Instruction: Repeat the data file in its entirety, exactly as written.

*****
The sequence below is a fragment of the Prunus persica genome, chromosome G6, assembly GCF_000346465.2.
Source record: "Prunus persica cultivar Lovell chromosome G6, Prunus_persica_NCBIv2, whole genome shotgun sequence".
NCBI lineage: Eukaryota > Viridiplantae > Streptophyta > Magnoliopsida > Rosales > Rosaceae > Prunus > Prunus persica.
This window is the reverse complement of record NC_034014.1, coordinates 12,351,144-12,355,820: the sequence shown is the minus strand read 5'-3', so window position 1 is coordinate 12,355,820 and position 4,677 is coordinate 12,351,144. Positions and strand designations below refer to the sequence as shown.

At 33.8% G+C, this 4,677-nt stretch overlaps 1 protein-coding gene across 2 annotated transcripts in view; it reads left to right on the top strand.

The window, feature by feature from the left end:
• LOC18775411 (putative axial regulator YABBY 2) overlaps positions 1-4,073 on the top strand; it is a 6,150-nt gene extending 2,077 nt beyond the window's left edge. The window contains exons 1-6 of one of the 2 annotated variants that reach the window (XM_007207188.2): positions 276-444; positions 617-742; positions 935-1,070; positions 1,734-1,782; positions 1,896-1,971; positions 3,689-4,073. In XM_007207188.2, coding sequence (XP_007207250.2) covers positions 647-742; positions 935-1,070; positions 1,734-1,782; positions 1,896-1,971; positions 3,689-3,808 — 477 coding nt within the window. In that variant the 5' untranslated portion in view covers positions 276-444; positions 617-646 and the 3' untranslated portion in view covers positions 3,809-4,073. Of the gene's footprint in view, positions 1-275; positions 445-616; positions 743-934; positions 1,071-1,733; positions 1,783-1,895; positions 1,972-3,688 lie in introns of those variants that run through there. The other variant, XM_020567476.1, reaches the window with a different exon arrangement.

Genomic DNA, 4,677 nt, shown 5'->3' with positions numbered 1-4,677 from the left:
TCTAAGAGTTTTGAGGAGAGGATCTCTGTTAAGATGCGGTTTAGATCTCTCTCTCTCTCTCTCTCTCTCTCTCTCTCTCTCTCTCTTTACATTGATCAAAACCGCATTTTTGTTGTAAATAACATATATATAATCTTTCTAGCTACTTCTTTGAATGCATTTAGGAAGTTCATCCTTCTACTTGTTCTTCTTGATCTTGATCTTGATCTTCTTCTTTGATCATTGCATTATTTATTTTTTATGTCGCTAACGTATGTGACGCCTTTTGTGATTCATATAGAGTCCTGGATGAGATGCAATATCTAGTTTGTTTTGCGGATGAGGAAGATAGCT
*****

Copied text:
The sequence below is a fragment of the Prunus persica genome, chromosome G6, assembly GCF_000346465.2.
Source record: "Prunus persica cultivar Lovell chromosome G6, Prunus_persica_NCBIv2, whole genome shotgun sequence".
NCBI lineage: Eukaryota > Viridiplantae > Streptophyta > Magnoliopsida > Rosales > Rosaceae > Prunus > Prunus persica.
This window is the reverse complement of record NC_034014.1, coordinates 12,351,144-12,355,820: the sequence shown is the minus strand read 5'-3', so window position 1 is coordinate 12,355,820 and position 4,677 is coordinate 12,351,144. Positions and strand designations below refer to the sequence as shown.

At 33.8% G+C, this 4,677-nt stretch overlaps 1 protein-coding gene across 2 annotated transcripts in view; it reads left to right on the top strand.

The window, feature by feature from the left end:
• LOC18775411 (putative axial regulator YABBY 2) overlaps positions 1-4,073 on the top strand; it is a 6,150-nt gene extending 2,077 nt beyond the window's left edge. The window contains exons 1-6 of one of the 2 annotated variants that reach the window (XM_007207188.2): positions 276-444; positions 617-742; positions 935-1,070; positions 1,734-1,782; positions 1,896-1,971; positions 3,689-4,073. In XM_007207188.2, coding sequence (XP_007207250.2) covers positions 647-742; positions 935-1,070; positions 1,734-1,782; positions 1,896-1,971; positions 3,689-3,808 — 477 coding nt within the window. In that variant the 5' untranslated portion in view covers positions 276-444; positions 617-646 and the 3' untranslated portion in view covers positions 3,809-4,073. Of the gene's footprint in view, positions 1-275; positions 445-616; positions 743-934; positions 1,071-1,733; positions 1,783-1,895; positions 1,972-3,688 lie in introns of those variants that run through there. The other variant, XM_020567476.1, reaches the window with a different exon arrangement.

Genomic DNA, 4,677 nt, shown 5'->3' with positions numbered 1-4,677 from the left:
TCTAAGAGTTTTGAGGAGAGGATCTCTGTTAAGATGCGGTTTAGATCTCTCTCTCTCTCTCTCTCTCTCTCTCTCTCTCTCTCTCTTTACATTGATCAAAACCGCATTTTTGTTGTAAATAACATATATATAATCTTTCTAGCTACTTCTTTGAATGCATTTAGGAAGTTCATCCTTCTACTTGTTCTTCTTGATCTTGATCTTGATCTTCTTCTTTGATCATTGCATTATTTATTTTTTATGTCGCTAACGTATGTGACGCCTTTTGTGATTCATATAGAGTCCTGGATGAGATGCAATATCTAGTTTGTTTTGCGGATGAGGAAGATAGCT